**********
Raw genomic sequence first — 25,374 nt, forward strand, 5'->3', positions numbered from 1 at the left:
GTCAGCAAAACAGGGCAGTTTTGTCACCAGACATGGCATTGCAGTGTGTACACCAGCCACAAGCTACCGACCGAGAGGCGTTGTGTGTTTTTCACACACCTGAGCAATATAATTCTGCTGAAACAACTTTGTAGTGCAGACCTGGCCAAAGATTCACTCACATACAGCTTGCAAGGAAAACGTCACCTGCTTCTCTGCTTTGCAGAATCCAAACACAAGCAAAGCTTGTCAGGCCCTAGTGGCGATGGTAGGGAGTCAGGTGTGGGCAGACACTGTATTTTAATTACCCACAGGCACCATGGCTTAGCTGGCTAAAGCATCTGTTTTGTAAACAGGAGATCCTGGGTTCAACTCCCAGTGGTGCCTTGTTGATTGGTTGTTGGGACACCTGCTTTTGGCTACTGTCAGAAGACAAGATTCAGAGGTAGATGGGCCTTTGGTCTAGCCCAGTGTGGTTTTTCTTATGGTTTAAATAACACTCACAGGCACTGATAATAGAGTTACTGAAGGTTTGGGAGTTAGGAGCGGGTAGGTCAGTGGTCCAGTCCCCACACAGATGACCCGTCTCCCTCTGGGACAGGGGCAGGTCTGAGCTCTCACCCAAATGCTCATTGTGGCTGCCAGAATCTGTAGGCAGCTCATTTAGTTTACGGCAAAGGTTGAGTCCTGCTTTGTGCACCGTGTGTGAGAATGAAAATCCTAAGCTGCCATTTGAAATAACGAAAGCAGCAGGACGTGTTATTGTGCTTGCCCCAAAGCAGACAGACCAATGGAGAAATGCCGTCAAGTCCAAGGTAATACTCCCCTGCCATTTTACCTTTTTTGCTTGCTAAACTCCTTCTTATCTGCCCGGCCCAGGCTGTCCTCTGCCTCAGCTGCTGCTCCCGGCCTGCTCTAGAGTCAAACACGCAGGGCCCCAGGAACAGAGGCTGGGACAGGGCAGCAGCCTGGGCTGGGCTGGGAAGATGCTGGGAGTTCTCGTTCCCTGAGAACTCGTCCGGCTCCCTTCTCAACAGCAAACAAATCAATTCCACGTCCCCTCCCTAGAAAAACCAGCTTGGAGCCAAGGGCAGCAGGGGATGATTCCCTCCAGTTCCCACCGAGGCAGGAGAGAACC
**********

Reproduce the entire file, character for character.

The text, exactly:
Raw genomic sequence first — 25,374 nt, forward strand, 5'->3', positions numbered from 1 at the left:
GTCAGCAAAACAGGGCAGTTTTGTCACCAGACATGGCATTGCAGTGTGTACACCAGCCACAAGCTACCGACCGAGAGGCGTTGTGTGTTTTTCACACACCTGAGCAATATAATTCTGCTGAAACAACTTTGTAGTGCAGACCTGGCCAAAGATTCACTCACATACAGCTTGCAAGGAAAACGTCACCTGCTTCTCTGCTTTGCAGAATCCAAACACAAGCAAAGCTTGTCAGGCCCTAGTGGCGATGGTAGGGAGTCAGGTGTGGGCAGACACTGTATTTTAATTACCCACAGGCACCATGGCTTAGCTGGCTAAAGCATCTGTTTTGTAAACAGGAGATCCTGGGTTCAACTCCCAGTGGTGCCTTGTTGATTGGTTGTTGGGACACCTGCTTTTGGCTACTGTCAGAAGACAAGATTCAGAGGTAGATGGGCCTTTGGTCTAGCCCAGTGTGGTTTTTCTTATGGTTTAAATAACACTCACAGGCACTGATAATAGAGTTACTGAAGGTTTGGGAGTTAGGAGCGGGTAGGTCAGTGGTCCAGTCCCCACACAGATGACCCGTCTCCCTCTGGGACAGGGGCAGGTCTGAGCTCTCACCCAAATGCTCATTGTGGCTGCCAGAATCTGTAGGCAGCTCATTTAGTTTACGGCAAAGGTTGAGTCCTGCTTTGTGCACCGTGTGTGAGAATGAAAATCCTAAGCTGCCATTTGAAATAACGAAAGCAGCAGGACGTGTTATTGTGCTTGCCCCAAAGCAGACAGACCAATGGAGAAATGCCGTCAAGTCCAAGGTAATACTCCCCTGCCATTTTACCTTTTTTGCTTGCTAAACTCCTTCTTATCTGCCCGGCCCAGGCTGTCCTCTGCCTCAGCTGCTGCTCCCGGCCTGCTCTAGAGTCAAACACGCAGGGCCCCAGGAACAGAGGCTGGGACAGGGCAGCAGCCTGGGCTGGGCTGGGAAGATGCTGGGAGTTCTCGTTCCCTGAGAACTCGTCCGGCTCCCTTCTCAACAGCAAACAAATCAATTCCACGTCCCCTCCCTAGAAAAACCAGCTTGGAGCCAAGGGCAGCAGGGGATGATTCCCTCCAGTTCCCACCGAGGCAGGAGAGAACC